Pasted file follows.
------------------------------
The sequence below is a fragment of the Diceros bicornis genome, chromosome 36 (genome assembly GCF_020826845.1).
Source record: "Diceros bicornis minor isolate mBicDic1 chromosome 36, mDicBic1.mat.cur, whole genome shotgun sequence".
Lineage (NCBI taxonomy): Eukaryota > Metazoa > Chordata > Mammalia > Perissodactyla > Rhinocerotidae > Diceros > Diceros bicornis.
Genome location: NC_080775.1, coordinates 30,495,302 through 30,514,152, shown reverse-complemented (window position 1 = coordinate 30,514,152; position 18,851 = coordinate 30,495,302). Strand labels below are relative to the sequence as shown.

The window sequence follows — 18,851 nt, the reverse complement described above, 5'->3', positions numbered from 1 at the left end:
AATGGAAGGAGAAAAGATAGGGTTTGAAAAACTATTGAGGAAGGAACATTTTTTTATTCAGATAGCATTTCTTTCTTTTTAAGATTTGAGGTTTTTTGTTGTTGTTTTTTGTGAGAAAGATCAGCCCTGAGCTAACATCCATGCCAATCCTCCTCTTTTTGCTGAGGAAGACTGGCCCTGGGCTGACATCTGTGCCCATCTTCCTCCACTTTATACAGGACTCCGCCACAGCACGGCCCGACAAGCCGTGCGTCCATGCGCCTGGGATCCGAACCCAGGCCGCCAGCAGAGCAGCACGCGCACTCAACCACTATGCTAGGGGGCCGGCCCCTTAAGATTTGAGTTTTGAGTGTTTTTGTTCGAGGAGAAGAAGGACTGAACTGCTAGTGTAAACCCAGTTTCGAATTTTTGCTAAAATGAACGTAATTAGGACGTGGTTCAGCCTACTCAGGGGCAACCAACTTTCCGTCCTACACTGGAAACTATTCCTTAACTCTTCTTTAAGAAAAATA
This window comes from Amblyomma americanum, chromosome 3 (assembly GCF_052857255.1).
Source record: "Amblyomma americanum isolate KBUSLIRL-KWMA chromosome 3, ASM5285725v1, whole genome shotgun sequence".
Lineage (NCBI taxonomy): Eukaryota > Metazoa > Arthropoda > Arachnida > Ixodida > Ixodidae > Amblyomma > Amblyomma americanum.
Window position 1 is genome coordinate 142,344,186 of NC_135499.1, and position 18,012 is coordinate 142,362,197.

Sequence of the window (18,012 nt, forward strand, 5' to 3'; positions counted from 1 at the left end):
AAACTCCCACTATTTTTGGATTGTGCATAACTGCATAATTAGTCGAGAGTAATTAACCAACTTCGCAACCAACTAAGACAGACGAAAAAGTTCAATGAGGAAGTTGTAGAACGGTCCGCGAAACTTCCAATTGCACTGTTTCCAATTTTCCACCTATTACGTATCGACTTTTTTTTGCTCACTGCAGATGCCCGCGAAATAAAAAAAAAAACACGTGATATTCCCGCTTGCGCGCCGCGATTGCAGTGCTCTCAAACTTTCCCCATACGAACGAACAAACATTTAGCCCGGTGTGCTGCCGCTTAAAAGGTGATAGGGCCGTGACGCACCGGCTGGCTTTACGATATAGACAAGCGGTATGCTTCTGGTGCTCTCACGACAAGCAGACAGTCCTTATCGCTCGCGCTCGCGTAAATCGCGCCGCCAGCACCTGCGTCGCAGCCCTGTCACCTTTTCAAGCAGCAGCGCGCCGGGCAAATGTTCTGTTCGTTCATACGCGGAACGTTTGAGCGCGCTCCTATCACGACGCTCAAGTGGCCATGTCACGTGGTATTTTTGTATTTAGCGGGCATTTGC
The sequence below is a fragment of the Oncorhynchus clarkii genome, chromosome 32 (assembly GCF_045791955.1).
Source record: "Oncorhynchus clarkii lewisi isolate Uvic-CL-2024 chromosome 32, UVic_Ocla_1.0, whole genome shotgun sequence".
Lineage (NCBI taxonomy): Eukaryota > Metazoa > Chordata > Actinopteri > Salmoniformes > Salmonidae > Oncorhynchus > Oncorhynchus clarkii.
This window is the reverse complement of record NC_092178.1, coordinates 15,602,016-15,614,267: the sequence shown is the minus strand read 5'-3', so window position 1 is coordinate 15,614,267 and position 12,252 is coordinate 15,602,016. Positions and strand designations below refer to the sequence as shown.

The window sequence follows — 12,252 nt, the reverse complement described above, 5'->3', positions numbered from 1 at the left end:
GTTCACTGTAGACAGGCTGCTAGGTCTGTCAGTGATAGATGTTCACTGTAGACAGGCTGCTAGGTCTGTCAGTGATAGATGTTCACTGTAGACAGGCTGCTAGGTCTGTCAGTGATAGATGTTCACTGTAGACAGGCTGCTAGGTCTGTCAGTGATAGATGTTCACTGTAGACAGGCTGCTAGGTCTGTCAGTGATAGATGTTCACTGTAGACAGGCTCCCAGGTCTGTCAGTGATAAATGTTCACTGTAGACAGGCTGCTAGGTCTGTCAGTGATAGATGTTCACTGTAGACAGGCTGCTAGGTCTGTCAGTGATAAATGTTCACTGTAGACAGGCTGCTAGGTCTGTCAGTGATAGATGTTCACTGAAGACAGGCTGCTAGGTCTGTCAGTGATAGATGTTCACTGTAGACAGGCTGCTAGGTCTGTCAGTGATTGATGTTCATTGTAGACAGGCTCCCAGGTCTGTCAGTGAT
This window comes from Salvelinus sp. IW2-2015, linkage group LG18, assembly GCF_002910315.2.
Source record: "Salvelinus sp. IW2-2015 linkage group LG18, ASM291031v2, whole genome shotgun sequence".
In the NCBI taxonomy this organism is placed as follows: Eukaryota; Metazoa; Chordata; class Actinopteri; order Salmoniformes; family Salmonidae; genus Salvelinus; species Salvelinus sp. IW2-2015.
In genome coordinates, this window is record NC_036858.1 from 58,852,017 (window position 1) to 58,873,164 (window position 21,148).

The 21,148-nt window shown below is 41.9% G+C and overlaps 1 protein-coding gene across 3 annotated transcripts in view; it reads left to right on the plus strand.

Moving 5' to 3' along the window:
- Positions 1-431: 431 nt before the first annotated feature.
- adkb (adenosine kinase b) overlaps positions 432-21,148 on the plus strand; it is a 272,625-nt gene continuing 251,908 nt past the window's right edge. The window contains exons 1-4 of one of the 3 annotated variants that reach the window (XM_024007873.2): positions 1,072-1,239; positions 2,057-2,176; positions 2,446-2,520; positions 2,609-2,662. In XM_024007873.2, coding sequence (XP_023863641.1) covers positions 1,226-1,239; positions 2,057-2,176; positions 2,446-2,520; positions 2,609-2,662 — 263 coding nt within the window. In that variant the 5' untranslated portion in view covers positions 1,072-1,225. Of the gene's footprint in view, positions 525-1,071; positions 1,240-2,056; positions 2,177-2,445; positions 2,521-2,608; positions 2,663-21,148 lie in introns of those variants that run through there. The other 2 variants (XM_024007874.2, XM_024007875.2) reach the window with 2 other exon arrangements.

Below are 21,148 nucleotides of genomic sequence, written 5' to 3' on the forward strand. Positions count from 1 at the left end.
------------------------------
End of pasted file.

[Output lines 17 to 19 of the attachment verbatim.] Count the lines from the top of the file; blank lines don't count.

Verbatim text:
The window sequence follows — 12,252 nt, the reverse complement described above, 5'->3', positions numbered from 1 at the left end:
GTTCACTGTAGACAGGCTGCTAGGTCTGTCAGTGATAGATGTTCACTGTAGACAGGCTGCTAGGTCTGTCAGTGATAGATGTTCACTGTAGACAGGCTGCTAGGTCTGTCAGTGATAGATGTTCACTGTAGACAGGCTGCTAGGTCTGTCAGTGATAGATGTTCACTGTAGACAGGCTGCTAGGTCTGTCAGTGATAGATGTTCACTGTAGACAGGCTCCCAGGTCTGTCAGTGATAAATGTTCACTGTAGACAGGCTGCTAGGTCTGTCAGTGATAGATGTTCACTGTAGACAGGCTGCTAGGTCTGTCAGTGATAAATGTTCACTGTAGACAGGCTGCTAGGTCTGTCAGTGATAGATGTTCACTGAAGACAGGCTGCTAGGTCTGTCAGTGATAGATGTTCACTGTAGACAGGCTGCTAGGTCTGTCAGTGATTGATGTTCATTGTAGACAGGCTCCCAGGTCTGTCAGTGAT
This window comes from Salvelinus sp. IW2-2015, linkage group LG18, assembly GCF_002910315.2.